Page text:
Bigger Really is Better

A male mosquitofish from Andros

 

 

 

 

 

 

 

 

The small fish pictured here, a Gambusia mosquitofish, may well be the
most studied organism in the country.  Much this research is headed by
one of the most talented young evolutionary biologists in the U.S.,
Brain Langerhans (see his Bahamas photo gallery here).

Brian is studying every aspect of the ecology and evolutionary biology
of this fish, everything from what they eat, their body shape, their fin
colors, their predators, and, most interestingly, their fish “penises”.  This
structure, actually a modified anal fin (i.e., the fin on the bottom side
of the fishes body, see above) is termed a “gonopodium”.  It acts very
much like a penis – it is used to internally fertilize female mosquitofishes.
It actually is rather complex structure – see some high resolution
photographs at the bottom of this page.

In an elaborate series of experiments, Brian documented that females
actually prefer males with larger gonopodia (here is the scientific paper).
The problem is that a larger gonopodium makes the male fish a slower
swimmer, and thus more easily captured by predators.  What results
is an evolutionary trade-off between attracting mates and avoiding predators.
This research in The Bahamas was featured in numerous international media
outlets, for example:

http://www.livescience.com/249-endowed-fish-girls.html

http://www.theglobeandmail.com/life/if-youre-a-mosquitofish-size-matters/article881706/print/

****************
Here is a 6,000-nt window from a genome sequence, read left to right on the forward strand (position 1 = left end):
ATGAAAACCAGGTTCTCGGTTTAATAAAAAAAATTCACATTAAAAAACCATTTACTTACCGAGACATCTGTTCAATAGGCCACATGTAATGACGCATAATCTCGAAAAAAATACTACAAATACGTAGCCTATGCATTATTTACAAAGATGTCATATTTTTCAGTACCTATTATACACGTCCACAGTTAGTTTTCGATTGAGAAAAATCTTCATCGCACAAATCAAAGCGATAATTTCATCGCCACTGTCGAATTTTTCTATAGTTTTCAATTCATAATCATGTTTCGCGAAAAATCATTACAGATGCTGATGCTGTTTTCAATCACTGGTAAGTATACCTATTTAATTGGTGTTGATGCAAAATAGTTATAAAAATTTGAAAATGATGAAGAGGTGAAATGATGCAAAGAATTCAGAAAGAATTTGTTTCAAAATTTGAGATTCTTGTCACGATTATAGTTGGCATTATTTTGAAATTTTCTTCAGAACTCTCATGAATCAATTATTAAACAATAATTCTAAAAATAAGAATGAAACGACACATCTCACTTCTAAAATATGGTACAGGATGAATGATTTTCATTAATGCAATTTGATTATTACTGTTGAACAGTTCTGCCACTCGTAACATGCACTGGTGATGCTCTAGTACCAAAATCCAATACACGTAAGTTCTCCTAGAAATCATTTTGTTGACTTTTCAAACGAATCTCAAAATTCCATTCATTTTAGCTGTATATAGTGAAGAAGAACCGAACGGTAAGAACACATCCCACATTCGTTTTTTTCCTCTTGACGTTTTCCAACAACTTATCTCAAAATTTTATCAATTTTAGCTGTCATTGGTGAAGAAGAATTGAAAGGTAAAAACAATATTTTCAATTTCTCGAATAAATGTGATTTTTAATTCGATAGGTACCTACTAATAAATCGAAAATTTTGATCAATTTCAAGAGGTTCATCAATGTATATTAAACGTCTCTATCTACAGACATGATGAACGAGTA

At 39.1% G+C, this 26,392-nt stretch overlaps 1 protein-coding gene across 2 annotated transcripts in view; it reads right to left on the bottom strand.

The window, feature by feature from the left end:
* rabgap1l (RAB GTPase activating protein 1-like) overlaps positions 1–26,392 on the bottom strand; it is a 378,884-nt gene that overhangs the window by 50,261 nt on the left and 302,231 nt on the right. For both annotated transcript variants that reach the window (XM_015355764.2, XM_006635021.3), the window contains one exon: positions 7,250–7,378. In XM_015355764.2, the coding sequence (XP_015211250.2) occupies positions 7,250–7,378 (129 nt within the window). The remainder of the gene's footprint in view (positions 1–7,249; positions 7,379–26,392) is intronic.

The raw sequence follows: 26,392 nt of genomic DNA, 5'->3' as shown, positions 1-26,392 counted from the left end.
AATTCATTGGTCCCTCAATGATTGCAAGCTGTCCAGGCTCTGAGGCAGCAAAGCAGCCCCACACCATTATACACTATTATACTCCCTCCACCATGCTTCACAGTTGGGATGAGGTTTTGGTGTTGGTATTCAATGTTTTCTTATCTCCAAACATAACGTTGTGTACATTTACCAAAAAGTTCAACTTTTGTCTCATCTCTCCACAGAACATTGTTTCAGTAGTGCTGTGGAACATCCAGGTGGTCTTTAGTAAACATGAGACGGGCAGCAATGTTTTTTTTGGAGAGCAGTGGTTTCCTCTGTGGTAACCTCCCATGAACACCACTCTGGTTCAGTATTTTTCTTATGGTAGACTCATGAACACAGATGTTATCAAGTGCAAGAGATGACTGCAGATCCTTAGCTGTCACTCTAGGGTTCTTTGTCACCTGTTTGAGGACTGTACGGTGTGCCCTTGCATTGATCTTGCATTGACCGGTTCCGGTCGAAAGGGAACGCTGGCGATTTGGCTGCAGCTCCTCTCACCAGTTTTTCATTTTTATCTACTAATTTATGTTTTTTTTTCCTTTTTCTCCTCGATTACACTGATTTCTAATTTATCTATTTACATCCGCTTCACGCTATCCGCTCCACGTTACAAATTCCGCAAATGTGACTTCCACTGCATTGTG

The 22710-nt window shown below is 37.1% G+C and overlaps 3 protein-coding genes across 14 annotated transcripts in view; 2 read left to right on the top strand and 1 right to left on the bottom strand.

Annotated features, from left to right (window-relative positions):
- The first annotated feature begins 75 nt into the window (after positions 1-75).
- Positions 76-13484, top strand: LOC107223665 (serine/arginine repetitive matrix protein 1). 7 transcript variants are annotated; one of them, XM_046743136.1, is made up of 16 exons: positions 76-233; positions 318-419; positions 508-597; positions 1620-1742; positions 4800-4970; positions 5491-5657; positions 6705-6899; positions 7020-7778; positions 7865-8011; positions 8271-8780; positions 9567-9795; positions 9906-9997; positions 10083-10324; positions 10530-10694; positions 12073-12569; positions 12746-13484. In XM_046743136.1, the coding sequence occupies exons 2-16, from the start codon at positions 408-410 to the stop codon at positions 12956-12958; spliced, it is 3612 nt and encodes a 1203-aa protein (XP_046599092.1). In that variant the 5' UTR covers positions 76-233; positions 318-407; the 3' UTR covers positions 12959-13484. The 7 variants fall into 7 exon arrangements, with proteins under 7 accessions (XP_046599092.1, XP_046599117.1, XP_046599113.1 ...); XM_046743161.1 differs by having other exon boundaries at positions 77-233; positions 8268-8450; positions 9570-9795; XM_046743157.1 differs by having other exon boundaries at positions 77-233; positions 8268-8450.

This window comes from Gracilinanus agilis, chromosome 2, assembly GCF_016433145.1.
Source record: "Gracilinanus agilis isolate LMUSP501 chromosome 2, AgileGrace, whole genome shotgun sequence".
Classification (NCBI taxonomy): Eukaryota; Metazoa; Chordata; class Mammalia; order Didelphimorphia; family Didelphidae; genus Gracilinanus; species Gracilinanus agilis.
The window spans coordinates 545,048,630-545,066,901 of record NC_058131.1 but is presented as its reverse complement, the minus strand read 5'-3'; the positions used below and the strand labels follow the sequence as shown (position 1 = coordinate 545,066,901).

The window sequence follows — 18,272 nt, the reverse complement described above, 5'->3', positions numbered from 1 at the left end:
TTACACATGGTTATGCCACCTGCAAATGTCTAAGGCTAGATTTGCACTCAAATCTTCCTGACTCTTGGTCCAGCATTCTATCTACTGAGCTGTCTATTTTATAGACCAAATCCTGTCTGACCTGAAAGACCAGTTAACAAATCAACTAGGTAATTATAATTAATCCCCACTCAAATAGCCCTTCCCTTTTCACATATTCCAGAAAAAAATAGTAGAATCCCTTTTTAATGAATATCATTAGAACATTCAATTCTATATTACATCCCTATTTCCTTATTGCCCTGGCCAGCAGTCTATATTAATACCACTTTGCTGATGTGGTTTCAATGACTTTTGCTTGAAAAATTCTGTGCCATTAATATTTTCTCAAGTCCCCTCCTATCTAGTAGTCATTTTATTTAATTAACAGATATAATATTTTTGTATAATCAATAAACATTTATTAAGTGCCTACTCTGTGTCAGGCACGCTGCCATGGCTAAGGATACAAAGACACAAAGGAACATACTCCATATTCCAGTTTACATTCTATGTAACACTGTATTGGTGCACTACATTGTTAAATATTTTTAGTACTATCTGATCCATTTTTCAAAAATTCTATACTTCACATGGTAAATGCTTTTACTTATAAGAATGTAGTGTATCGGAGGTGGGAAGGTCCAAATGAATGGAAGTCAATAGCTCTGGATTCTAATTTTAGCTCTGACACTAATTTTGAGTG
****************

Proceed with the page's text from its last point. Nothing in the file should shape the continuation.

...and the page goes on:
Look for a lot more posts to come on the ecology and evolution of
mosquitofish.  One of the main current projects on Abaco is looking at how
blocking wetlands, e.g., this isolated wetland on Great Cistern, may affect
mosquitofish biology. Lots more to come…

 

 

 

By | 2017-12-01T14:05:42-05:00 November 11th, 2011|Categories: Fish, Mangroves and Creeks, Uncategorized|0 Comments

About the Author:

Craig Layman
My lab’s interdisciplinary pursuits provide for a multi-faceted understanding of environmental change in the coastal realm. We are ecologists, asking questions that span population, community, ecosystem and evolutionary sub-disciplines. We often use a food web based perspective, exploring top-down (e.g., predation) and bottom-up (e.g., nutrient excretion) mechanisms by which animals affect ecosystem processes. All of our efforts are framed within a broader outreach framework, directly integrating science and education, using approaches such as this website.

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